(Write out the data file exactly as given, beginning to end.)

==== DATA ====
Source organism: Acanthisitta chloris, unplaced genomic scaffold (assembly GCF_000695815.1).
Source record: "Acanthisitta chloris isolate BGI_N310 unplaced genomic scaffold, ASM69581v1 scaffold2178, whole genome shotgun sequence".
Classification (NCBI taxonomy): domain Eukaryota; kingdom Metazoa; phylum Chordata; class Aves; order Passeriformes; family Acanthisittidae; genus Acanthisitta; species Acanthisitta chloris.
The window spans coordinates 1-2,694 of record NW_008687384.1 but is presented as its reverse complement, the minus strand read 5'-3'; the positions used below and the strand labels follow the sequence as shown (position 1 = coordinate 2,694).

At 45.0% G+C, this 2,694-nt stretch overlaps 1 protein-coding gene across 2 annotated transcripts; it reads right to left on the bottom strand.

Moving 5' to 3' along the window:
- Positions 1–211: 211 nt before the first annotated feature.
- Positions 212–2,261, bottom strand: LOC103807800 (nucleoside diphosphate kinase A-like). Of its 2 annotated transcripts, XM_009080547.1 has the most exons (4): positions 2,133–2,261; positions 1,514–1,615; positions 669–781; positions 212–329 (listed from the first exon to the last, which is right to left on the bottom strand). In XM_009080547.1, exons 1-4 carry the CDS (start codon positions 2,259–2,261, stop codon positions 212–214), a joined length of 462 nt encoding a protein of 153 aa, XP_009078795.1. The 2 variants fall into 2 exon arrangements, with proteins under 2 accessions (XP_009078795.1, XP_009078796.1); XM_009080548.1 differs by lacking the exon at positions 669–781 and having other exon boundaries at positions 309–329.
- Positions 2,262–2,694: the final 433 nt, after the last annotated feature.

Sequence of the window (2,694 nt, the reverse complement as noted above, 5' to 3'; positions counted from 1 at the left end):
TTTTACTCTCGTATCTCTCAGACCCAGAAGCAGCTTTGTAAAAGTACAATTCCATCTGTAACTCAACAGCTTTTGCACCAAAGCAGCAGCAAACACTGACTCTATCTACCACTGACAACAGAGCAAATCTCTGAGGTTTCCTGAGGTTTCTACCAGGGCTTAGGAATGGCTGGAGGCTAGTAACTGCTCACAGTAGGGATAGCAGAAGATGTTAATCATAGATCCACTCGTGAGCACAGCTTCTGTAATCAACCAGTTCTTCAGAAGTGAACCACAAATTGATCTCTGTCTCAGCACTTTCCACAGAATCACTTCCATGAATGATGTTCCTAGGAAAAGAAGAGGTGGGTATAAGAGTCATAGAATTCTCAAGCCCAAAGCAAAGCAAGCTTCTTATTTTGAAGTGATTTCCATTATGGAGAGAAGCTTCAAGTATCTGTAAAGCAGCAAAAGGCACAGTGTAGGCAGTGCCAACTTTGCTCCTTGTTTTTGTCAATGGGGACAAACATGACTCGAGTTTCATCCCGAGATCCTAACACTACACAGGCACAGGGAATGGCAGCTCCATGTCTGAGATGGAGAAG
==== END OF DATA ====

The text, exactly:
Source organism: Acanthisitta chloris, unplaced genomic scaffold (assembly GCF_000695815.1).
Source record: "Acanthisitta chloris isolate BGI_N310 unplaced genomic scaffold, ASM69581v1 scaffold2178, whole genome shotgun sequence".
Classification (NCBI taxonomy): domain Eukaryota; kingdom Metazoa; phylum Chordata; class Aves; order Passeriformes; family Acanthisittidae; genus Acanthisitta; species Acanthisitta chloris.
The window spans coordinates 1-2,694 of record NW_008687384.1 but is presented as its reverse complement, the minus strand read 5'-3'; the positions used below and the strand labels follow the sequence as shown (position 1 = coordinate 2,694).

At 45.0% G+C, this 2,694-nt stretch overlaps 1 protein-coding gene across 2 annotated transcripts; it reads right to left on the bottom strand.

Moving 5' to 3' along the window:
- Positions 1–211: 211 nt before the first annotated feature.
- Positions 212–2,261, bottom strand: LOC103807800 (nucleoside diphosphate kinase A-like). Of its 2 annotated transcripts, XM_009080547.1 has the most exons (4): positions 2,133–2,261; positions 1,514–1,615; positions 669–781; positions 212–329 (listed from the first exon to the last, which is right to left on the bottom strand). In XM_009080547.1, exons 1-4 carry the CDS (start codon positions 2,259–2,261, stop codon positions 212–214), a joined length of 462 nt encoding a protein of 153 aa, XP_009078795.1. The 2 variants fall into 2 exon arrangements, with proteins under 2 accessions (XP_009078795.1, XP_009078796.1); XM_009080548.1 differs by lacking the exon at positions 669–781 and having other exon boundaries at positions 309–329.
- Positions 2,262–2,694: the final 433 nt, after the last annotated feature.

Sequence of the window (2,694 nt, the reverse complement as noted above, 5' to 3'; positions counted from 1 at the left end):
TTTTACTCTCGTATCTCTCAGACCCAGAAGCAGCTTTGTAAAAGTACAATTCCATCTGTAACTCAACAGCTTTTGCACCAAAGCAGCAGCAAACACTGACTCTATCTACCACTGACAACAGAGCAAATCTCTGAGGTTTCCTGAGGTTTCTACCAGGGCTTAGGAATGGCTGGAGGCTAGTAACTGCTCACAGTAGGGATAGCAGAAGATGTTAATCATAGATCCACTCGTGAGCACAGCTTCTGTAATCAACCAGTTCTTCAGAAGTGAACCACAAATTGATCTCTGTCTCAGCACTTTCCACAGAATCACTTCCATGAATGATGTTCCTAGGAAAAGAAGAGGTGGGTATAAGAGTCATAGAATTCTCAAGCCCAAAGCAAAGCAAGCTTCTTATTTTGAAGTGATTTCCATTATGGAGAGAAGCTTCAAGTATCTGTAAAGCAGCAAAAGGCACAGTGTAGGCAGTGCCAACTTTGCTCCTTGTTTTTGTCAATGGGGACAAACATGACTCGAGTTTCATCCCGAGATCCTAACACTACACAGGCACAGGGAATGGCAGCTCCATGTCTGAGATGGAGAAG